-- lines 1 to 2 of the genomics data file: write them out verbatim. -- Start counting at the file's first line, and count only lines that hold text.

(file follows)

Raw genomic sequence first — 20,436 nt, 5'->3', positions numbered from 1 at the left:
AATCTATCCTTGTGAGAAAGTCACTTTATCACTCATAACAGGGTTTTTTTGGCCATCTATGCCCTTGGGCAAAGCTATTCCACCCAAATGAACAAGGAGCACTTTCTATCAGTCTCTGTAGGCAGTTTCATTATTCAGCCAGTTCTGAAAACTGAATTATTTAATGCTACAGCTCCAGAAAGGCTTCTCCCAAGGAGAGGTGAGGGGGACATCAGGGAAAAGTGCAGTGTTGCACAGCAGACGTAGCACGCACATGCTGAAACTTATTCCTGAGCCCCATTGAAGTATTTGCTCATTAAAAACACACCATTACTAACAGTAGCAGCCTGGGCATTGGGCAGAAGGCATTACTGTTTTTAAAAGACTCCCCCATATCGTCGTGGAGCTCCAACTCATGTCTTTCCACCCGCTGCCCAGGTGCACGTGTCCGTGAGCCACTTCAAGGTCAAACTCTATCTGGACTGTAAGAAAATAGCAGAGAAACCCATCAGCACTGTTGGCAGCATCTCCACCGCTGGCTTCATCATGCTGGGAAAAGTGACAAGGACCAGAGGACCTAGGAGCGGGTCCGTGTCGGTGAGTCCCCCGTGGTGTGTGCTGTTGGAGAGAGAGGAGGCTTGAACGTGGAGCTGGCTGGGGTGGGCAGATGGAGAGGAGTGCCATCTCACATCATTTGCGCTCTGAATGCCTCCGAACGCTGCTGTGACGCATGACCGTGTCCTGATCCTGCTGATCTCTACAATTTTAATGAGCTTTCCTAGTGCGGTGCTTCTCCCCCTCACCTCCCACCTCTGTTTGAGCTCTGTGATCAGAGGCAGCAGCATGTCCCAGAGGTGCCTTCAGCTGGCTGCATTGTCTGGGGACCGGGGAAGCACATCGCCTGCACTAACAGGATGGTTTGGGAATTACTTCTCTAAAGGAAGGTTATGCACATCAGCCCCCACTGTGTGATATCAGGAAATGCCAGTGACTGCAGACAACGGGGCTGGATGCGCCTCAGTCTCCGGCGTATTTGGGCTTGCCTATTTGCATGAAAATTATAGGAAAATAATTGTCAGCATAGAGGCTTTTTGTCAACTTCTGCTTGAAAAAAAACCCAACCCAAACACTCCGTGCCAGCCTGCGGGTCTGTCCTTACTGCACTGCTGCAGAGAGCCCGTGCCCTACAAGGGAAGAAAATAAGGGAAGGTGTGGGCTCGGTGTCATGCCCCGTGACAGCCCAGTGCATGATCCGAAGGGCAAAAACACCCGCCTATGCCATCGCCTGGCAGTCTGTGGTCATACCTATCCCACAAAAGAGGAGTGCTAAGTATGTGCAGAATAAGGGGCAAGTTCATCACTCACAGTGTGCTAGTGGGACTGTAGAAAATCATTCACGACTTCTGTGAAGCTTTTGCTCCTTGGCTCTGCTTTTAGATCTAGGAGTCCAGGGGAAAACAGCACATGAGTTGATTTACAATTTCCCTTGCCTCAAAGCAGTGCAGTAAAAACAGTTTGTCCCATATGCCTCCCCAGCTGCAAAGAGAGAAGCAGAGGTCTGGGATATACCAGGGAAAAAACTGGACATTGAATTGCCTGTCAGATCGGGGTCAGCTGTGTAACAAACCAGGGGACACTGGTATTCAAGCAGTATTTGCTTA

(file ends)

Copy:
Raw genomic sequence first — 20,436 nt, 5'->3', positions numbered from 1 at the left:
AATCTATCCTTGTGAGAAAGTCACTTTATCACTCATAACAGGGTTTTTTTGGCCATCTATGCCCTTGGGCAAAGCTATTCCACCCAAATGAACAAGGAGCACTTTCTATCAGTCTCTGTAGGCAGTTTCATTATTCAGCCAGTTCTGAAAACTGAATTATTTAATGCTACAGCTCCAGAAAGGCTTCTCCCAAGGAGAGGTGAGGGGGACATCAGGGAAAAGTGCAGTGTTGCACAGCAGACGTAGCACGCACATGCTGAAACTTATTCCTGAGCCCCATTGAAGTATTTGCTCATTAAAAACACACCATTACTAACAGTAGCAGCCTGGGCATTGGGCAGAAGGCATTACTGTTTTTAAAAGACTCCCCCATATCGTCGTGGAGCTCCAACTCATGTCTTTCCACCCGCTGCCCAGGTGCACGTGTCCGTGAGCCACTTCAAGGTCAAACTCTATCTGGACTGTAAGAAAATAGCAGAGAAACCCATCAGCACTGTTGGCAGCATCTCCACCGCTGGCTTCATCATGCTGGGAAAAGTGACAAGGACCAGAGGACCTAGGAGCGGGTCCGTGTCGGTGAGTCCCCCGTGGTGTGTGCTGTTGGAGAGAGAGGAGGCTTGAACGTGGAGCTGGCTGGGGTGGGCAGATGGAGAGGAGTGCCATCTCACATCATTTGCGCTCTGAATGCCTCCGAACGCTGCTGTGACGCATGACCGTGTCCTGATCCTGCTGATCTCTACAATTTTAATGAGCTTTCCTAGTGCGGTGCTTCTCCCCCTCACCTCCCACCTCTGTTTGAGCTCTGTGATCAGAGGCAGCAGCATGTCCCAGAGGTGCCTTCAGCTGGCTGCATTGTCTGGGGACCGGGGAAGCACATCGCCTGCACTAACAGGATGGTTTGGGAATTACTTCTCTAAAGGAAGGTTATGCACATCAGCCCCCACTGTGTGATATCAGGAAATGCCAGTGACTGCAGACAACGGGGCTGGATGCGCCTCAGTCTCCGGCGTATTTGGGCTTGCCTATTTGCATGAAAATTATAGGAAAATAATTGTCAGCATAGAGGCTTTTTGTCAACTTCTGCTTGAAAAAAAACCCAACCCAAACACTCCGTGCCAGCCTGCGGGTCTGTCCTTACTGCACTGCTGCAGAGAGCCCGTGCCCTACAAGGGAAGAAAATAAGGGAAGGTGTGGGCTCGGTGTCATGCCCCGTGACAGCCCAGTGCATGATCCGAAGGGCAAAAACACCCGCCTATGCCATCGCCTGGCAGTCTGTGGTCATACCTATCCCACAAAAGAGGAGTGCTAAGTATGTGCAGAATAAGGGGCAAGTTCATCACTCACAGTGTGCTAGTGGGACTGTAGAAAATCATTCACGACTTCTGTGAAGCTTTTGCTCCTTGGCTCTGCTTTTAGATCTAGGAGTCCAGGGGAAAACAGCACATGAGTTGATTTACAATTTCCCTTGCCTCAAAGCAGTGCAGTAAAAACAGTTTGTCCCATATGCCTCCCCAGCTGCAAAGAGAGAAGCAGAGGTCTGGGATATACCAGGGAAAAAACTGGACATTGAATTGCCTGTCAGATCGGGGTCAGCTGTGTAACAAACCAGGGGACACTGGTATTCAAGCAGTATTTGCTTA